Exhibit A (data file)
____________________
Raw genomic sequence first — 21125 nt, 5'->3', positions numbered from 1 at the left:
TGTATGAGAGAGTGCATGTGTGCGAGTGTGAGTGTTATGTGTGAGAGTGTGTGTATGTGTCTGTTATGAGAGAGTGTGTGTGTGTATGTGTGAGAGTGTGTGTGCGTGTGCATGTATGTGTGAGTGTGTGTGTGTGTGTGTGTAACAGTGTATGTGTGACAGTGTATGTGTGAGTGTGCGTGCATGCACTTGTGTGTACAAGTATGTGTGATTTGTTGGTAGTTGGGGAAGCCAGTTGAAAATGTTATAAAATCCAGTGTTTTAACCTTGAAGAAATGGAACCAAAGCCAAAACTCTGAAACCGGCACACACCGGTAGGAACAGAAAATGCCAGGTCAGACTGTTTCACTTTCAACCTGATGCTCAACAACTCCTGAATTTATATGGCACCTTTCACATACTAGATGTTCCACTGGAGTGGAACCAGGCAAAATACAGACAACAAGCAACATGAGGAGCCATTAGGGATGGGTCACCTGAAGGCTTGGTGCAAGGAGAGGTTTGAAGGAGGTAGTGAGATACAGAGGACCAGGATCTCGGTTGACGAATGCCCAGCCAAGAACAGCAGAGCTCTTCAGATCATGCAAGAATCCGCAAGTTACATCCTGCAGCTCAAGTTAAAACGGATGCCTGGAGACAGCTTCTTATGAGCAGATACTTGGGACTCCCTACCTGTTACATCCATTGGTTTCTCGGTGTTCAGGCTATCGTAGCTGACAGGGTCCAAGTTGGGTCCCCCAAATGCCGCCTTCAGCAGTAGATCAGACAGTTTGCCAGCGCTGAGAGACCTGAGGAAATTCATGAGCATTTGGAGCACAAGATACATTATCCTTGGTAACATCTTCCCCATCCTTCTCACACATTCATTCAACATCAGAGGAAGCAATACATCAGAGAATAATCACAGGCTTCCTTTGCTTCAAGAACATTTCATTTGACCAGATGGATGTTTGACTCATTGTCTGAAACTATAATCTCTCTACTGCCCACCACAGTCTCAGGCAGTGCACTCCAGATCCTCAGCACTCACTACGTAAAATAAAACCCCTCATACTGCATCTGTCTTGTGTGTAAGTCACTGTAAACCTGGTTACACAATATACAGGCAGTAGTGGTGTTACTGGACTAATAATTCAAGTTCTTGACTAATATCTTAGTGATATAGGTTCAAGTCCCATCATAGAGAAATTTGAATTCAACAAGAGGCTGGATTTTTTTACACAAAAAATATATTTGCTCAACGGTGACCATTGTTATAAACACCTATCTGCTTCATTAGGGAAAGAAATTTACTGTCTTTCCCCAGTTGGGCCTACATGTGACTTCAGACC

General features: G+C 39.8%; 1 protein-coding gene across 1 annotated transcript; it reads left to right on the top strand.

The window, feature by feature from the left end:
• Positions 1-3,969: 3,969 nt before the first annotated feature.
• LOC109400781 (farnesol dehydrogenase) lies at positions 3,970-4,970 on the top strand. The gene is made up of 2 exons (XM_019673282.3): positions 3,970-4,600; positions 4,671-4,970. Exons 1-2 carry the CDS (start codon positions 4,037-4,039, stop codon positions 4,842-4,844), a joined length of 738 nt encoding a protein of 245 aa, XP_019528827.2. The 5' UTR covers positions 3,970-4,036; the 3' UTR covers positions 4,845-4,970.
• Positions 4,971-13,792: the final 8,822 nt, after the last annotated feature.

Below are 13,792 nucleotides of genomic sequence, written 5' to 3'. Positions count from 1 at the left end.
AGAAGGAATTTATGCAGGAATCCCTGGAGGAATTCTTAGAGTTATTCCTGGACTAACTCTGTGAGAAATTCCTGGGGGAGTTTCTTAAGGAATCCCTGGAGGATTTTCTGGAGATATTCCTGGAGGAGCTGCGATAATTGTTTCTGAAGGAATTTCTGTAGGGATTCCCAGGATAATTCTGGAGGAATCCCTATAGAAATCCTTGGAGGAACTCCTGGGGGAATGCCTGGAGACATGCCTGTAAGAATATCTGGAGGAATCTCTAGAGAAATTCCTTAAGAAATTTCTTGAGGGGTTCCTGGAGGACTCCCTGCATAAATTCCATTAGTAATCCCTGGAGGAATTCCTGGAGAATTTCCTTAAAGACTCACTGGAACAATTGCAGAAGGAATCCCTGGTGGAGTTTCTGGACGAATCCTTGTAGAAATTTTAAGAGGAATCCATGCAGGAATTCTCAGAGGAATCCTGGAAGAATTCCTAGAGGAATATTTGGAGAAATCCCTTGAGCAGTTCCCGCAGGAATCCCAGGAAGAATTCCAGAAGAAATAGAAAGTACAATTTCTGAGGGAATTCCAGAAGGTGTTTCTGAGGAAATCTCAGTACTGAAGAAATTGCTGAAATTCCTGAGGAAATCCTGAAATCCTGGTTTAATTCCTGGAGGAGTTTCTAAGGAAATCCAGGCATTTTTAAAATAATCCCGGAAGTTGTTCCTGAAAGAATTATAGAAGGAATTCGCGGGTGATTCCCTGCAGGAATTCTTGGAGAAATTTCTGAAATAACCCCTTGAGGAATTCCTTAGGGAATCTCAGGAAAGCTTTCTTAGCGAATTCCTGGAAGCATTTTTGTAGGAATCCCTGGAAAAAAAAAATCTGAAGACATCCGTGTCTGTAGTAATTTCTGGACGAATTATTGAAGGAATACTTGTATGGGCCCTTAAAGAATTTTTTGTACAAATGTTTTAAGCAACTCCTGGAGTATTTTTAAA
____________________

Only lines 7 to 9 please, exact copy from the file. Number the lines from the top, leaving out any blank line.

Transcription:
• Positions 4,971-13,792: the final 8,822 nt, after the last annotated feature.

Below are 13,792 nucleotides of genomic sequence, written 5' to 3'. Positions count from 1 at the left end.
AGAAGGAATTTATGCAGGAATCCCTGGAGGAATTCTTAGAGTTATTCCTGGACTAACTCTGTGAGAAATTCCTGGGGGAGTTTCTTAAGGAATCCCTGGAGGATTTTCTGGAGATATTCCTGGAGGAGCTGCGATAATTGTTTCTGAAGGAATTTCTGTAGGGATTCCCAGGATAATTCTGGAGGAATCCCTATAGAAATCCTTGGAGGAACTCCTGGGGGAATGCCTGGAGACATGCCTGTAAGAATATCTGGAGGAATCTCTAGAGAAATTCCTTAAGAAATTTCTTGAGGGGTTCCTGGAGGACTCCCTGCATAAATTCCATTAGTAATCCCTGGAGGAATTCCTGGAGAATTTCCTTAAAGACTCACTGGAACAATTGCAGAAGGAATCCCTGGTGGAGTTTCTGGACGAATCCTTGTAGAAATTTTAAGAGGAATCCATGCAGGAATTCTCAGAGGAATCCTGGAAGAATTCCTAGAGGAATATTTGGAGAAATCCCTTGAGCAGTTCCCGCAGGAATCCCAGGAAGAATTCCAGAAGAAATAGAAAGTACAATTTCTGAGGGAATTCCAGAAGGTGTTTCTGAGGAAATCTCAGTACTGAAGAAATTGCTGAAATTCCTGAGGAAATCCTGAAATCCTGGTTTAATTCCTGGAGGAGTTTCTAAGGAAATCCAGGCATTTTTAAAATAATCCCGGAAGTTGTTCCTGAAAGAATTATAGAAGGAATTCGCGGGTGATTCCCTGCAGGAATTCTTGGAGAAATTTCTGAAATAACCCCTTGAGGAATTCCTTAGGGAATCTCAGGAAAGCTTTCTTAGCGAATTCCTGGAAGCATTTTTGTAGGAATCCCTGGAAAAAAAAAATCTGAAGACATCCGTGTCTGTAGTAATTTCTGGACGAATTATTGAAGGAATACTTGTATGGGCCCTTAAAGAATTTTTTGTACAAATGTTTTAAGCAACTCCTGGAGTATTTTTAAA